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This month we’ve chosen the education sector as our consultancy focus and answer a number of regularly asked questions on topics including medication, first aid and working at height

First Aid Training in schools – what do we need?

The provision of first aid training in the education setting is sometimes confusing.  Schools have duties to members of staff, children and others and there are a wide range of courses available, some of which include paediatric first aid and some that don’t.

First Aid Regulations are primarily aimed at staff however in practice it’s more common for children to become injured or unwell.  Below is a brief summary of the most popular type of course available, we’ve also tried to answer a number of frequently asked questions:

Emergency First Aid at Work

A one day course for lower risk environments, whilst reference is made to infant and child CPR and choking, common childhood illnesses and injuries will not be covered on this course, for full details click here

First Aid at Work

A three day course for medium to higher risk environments and/or those employing large numbers of staff, again little reference is made to children, for full details click here

Level 3 Award in Paediatric First Aid (PFA)

A two day course aimed at those working with children who need to meet OFSTED requirements, including the Early Years Foundation Stage (EYFS).  This qualification is also suitable for the wider primary school environment as it cover a wide range of childhood illnesses and injuries, for full details click here

Bespoke Training

In lower risk environments, a bespoke training course covering both adult and paediatric first aid often compliments a Level Three PFA qualification, and in our experience is most suitable for other staff members requiring training as well as complying with an employer’s statutory duties

Medication training in schools – what are we allowed to store and administer?

All schools should have a written Medication Policy that’s regularly reviewed and updated.  Irrespective of where the policy originated from it must be up to date and reflect medication practice within the school environment.

In our experience this isn’t always the case and the way in which medication is handled and administered doesn’t always reflect policy, nor do policies always align themselves to Department for Education guidance.  You can click here for access to the latest DfE guidance.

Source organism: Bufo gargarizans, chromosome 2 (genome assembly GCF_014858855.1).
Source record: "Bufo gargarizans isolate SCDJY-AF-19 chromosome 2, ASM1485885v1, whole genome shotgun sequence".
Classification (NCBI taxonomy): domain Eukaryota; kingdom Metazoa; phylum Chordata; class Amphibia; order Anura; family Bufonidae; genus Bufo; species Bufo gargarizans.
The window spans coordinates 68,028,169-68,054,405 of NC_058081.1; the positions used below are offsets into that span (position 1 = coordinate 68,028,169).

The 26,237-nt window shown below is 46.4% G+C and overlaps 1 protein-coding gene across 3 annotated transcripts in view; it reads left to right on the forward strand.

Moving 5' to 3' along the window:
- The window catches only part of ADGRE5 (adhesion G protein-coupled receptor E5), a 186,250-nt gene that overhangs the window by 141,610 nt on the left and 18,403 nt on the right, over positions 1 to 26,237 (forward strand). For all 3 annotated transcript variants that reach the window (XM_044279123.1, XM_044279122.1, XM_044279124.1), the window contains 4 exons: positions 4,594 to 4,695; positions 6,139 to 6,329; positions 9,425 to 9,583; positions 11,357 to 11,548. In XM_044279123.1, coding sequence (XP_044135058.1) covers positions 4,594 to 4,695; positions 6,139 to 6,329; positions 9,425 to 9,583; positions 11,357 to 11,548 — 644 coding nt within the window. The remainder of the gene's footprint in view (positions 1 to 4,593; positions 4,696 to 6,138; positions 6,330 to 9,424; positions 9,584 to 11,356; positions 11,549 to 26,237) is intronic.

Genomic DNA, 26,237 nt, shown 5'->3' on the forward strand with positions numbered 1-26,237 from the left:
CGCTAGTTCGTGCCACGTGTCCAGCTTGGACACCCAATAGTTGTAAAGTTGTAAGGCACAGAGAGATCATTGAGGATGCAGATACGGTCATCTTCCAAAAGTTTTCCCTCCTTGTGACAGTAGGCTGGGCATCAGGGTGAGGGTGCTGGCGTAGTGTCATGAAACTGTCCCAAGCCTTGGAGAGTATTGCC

Updating polices is usually a straight forward process and ensures that schools and their staff team comply with their statutory duties and best practice.  This also keeps children safe and ensures they receive the right medication, at the right time.

Supporting pupils requiring moving and handling in the school environment – where do we start?

Children with a wide variety of physical disabilities attend schools, colleges and nurseries on a daily basis, some of whom will require support transferring from transport, around the general environment and on trips and outings.  We’ve shared our responses to a few FAQ’s below:

Should staff members be trained?

Yes. Staff members undertaking moving and handling should receive appropriate training.  In some cases a child’s Occupational Therapist, Physiotherapist or School Nurse can assist or advice from an external provider sought.  We’d always advise face to face, practical training

Will we need to review our fire safety practices?

If the child concerned is accessing classrooms and activities on a first floor, you’ll need to consider evacuation in an emergency.  In some cases activities can easily be relocated, if not the procedure for evacuating along the same level, use of refuge areas and means of final exit from the building must be considered.  This is the responsibility of the ‘responsible person’ and not the fire brigade.  Start by completing a Personal Emergency Evacuation Plan (PEEP)

Are we allowed to manually lift a child?

Whilst it is not illegal to lift, the law requires employers to AVOID manually handling, ASSESS the risk involved and REDUCE them to the lowest level.

A written risk assessment, using a TILE approach should be undertaken, which in turn will help inform how a child is supported. Again the child’s OT, Physiotherapist and specialist handling advisors can help with or offer comment on this.

For further information on any of the above including practical advice, comment on policy and accessing the right type of training, please contact us on 0117 958 2070 or e-mail